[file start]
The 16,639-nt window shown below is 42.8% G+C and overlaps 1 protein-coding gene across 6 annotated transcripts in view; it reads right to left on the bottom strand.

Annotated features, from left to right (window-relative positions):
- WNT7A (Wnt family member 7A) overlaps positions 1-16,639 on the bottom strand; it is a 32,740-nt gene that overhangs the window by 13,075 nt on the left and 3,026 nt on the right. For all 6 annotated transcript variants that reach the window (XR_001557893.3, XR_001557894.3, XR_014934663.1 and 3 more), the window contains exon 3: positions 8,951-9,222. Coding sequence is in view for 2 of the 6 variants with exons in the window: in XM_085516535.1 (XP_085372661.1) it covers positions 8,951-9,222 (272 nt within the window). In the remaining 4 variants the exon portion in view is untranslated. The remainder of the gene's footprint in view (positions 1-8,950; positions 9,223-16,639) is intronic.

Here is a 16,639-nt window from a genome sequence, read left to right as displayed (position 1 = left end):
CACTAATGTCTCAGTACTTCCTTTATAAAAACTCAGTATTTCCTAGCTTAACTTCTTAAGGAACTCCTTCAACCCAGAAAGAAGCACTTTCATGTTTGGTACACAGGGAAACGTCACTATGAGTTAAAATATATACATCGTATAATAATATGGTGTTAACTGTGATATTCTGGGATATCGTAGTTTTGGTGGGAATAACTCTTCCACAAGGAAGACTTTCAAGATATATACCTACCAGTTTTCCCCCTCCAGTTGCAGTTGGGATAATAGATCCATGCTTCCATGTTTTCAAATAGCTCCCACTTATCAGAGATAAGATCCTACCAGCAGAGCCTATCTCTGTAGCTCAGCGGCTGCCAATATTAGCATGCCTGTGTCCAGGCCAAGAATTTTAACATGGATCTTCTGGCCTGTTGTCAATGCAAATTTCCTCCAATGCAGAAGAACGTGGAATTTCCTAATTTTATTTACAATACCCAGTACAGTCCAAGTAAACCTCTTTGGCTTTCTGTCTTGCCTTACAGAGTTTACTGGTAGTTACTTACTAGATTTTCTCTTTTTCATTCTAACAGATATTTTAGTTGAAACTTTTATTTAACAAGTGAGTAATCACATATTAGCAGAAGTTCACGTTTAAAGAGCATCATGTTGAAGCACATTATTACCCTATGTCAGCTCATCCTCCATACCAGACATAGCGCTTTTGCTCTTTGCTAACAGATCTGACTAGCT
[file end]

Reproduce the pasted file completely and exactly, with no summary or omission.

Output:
The 16,639-nt window shown below is 42.8% G+C and overlaps 1 protein-coding gene across 6 annotated transcripts in view; it reads right to left on the bottom strand.

Annotated features, from left to right (window-relative positions):
- WNT7A (Wnt family member 7A) overlaps positions 1-16,639 on the bottom strand; it is a 32,740-nt gene that overhangs the window by 13,075 nt on the left and 3,026 nt on the right. For all 6 annotated transcript variants that reach the window (XR_001557893.3, XR_001557894.3, XR_014934663.1 and 3 more), the window contains exon 3: positions 8,951-9,222. Coding sequence is in view for 2 of the 6 variants with exons in the window: in XM_085516535.1 (XP_085372661.1) it covers positions 8,951-9,222 (272 nt within the window). In the remaining 4 variants the exon portion in view is untranslated. The remainder of the gene's footprint in view (positions 1-8,950; positions 9,223-16,639) is intronic.

Here is a 16,639-nt window from a genome sequence, read left to right as displayed (position 1 = left end):
CACTAATGTCTCAGTACTTCCTTTATAAAAACTCAGTATTTCCTAGCTTAACTTCTTAAGGAACTCCTTCAACCCAGAAAGAAGCACTTTCATGTTTGGTACACAGGGAAACGTCACTATGAGTTAAAATATATACATCGTATAATAATATGGTGTTAACTGTGATATTCTGGGATATCGTAGTTTTGGTGGGAATAACTCTTCCACAAGGAAGACTTTCAAGATATATACCTACCAGTTTTCCCCCTCCAGTTGCAGTTGGGATAATAGATCCATGCTTCCATGTTTTCAAATAGCTCCCACTTATCAGAGATAAGATCCTACCAGCAGAGCCTATCTCTGTAGCTCAGCGGCTGCCAATATTAGCATGCCTGTGTCCAGGCCAAGAATTTTAACATGGATCTTCTGGCCTGTTGTCAATGCAAATTTCCTCCAATGCAGAAGAACGTGGAATTTCCTAATTTTATTTACAATACCCAGTACAGTCCAAGTAAACCTCTTTGGCTTTCTGTCTTGCCTTACAGAGTTTACTGGTAGTTACTTACTAGATTTTCTCTTTTTCATTCTAACAGATATTTTAGTTGAAACTTTTATTTAACAAGTGAGTAATCACATATTAGCAGAAGTTCACGTTTAAAGAGCATCATGTTGAAGCACATTATTACCCTATGTCAGCTCATCCTCCATACCAGACATAGCGCTTTTGCTCTTTGCTAACAGATCTGACTAGCT